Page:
Recently I had a chat with a market manager for a radio group who described to me some of the successes they had in developing online content, specifically online streaming content. Content that was unique to this market and enjoyed some particular content advantages that this group had over others.
Those initiatives are now dead.
Not because they didn’t work.
But because they clashed with the centralized corporate-driven agenda that dictated what the officially sanctioned initiative would be, and that anything else would be considered a drain and a distraction and would be verboten.
This is a cautionary tale.
And its implications, I think, are clear:
If you, Mr. Broadcaster, are to compete on a local basis then you need to leverage your local advantages. That doesn’t mean you can’t centralize many efforts of your digital effort. Obviously you must. Rather, it means that you should “let a thousand flowers bloom.” In every one of your markets a certain number of experiments should not only be encouraged, they should be demanded.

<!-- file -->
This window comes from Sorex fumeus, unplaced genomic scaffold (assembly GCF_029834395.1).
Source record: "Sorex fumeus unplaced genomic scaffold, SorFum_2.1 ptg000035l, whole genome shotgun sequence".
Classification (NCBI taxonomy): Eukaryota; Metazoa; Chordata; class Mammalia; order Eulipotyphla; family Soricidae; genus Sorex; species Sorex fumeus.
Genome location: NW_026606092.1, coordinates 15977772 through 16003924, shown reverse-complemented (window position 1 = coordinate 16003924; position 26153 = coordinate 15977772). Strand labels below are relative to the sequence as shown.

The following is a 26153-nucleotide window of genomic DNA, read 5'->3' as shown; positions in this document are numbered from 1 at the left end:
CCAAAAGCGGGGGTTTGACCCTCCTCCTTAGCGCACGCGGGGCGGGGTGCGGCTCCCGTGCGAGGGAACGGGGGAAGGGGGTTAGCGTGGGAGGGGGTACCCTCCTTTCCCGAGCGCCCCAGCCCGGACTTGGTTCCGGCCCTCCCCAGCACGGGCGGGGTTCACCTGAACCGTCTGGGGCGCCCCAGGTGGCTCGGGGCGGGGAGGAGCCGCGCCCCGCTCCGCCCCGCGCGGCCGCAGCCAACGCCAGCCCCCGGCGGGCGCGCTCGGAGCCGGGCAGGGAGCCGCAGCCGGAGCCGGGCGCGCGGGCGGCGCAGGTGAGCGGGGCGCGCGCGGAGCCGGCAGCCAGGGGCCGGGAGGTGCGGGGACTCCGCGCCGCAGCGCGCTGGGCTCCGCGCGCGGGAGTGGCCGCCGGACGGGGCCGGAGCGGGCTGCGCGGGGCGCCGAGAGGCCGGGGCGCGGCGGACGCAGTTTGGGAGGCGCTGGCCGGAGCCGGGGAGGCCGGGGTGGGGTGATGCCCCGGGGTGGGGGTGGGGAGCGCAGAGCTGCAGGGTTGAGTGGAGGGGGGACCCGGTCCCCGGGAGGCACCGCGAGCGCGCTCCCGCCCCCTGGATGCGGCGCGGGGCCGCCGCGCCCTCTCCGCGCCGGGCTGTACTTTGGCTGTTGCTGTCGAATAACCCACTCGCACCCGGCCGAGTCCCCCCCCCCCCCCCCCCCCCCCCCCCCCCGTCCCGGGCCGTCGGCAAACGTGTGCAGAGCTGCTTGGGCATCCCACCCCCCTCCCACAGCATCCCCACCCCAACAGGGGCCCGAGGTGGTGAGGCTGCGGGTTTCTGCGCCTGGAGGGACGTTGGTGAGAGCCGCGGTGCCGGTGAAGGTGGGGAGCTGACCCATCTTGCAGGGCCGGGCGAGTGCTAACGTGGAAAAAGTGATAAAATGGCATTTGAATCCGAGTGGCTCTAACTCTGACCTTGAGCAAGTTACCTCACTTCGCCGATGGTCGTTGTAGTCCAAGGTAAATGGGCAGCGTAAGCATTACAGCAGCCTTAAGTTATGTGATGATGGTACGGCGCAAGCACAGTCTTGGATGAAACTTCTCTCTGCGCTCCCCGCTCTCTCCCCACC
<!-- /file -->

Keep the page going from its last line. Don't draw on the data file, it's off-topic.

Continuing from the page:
This allows good ideas to bubble-up from the bottom rather than all ideas being forced down from the top in some kind of central plan reminiscent of the Soviet Union.
Let these flowers bloom, then assess what’s working and what isn’t. No doubt, you’ll discover some ingenious applications and some crazy-popular and successful digital elements.
You will, in other words, be smarter, more profitable, and more responsive both to your markets and to the employees who work their butts off for you in them.
The needs of the broadcast group do not trump the needs of the audience. That’s putting the cart way before the horse.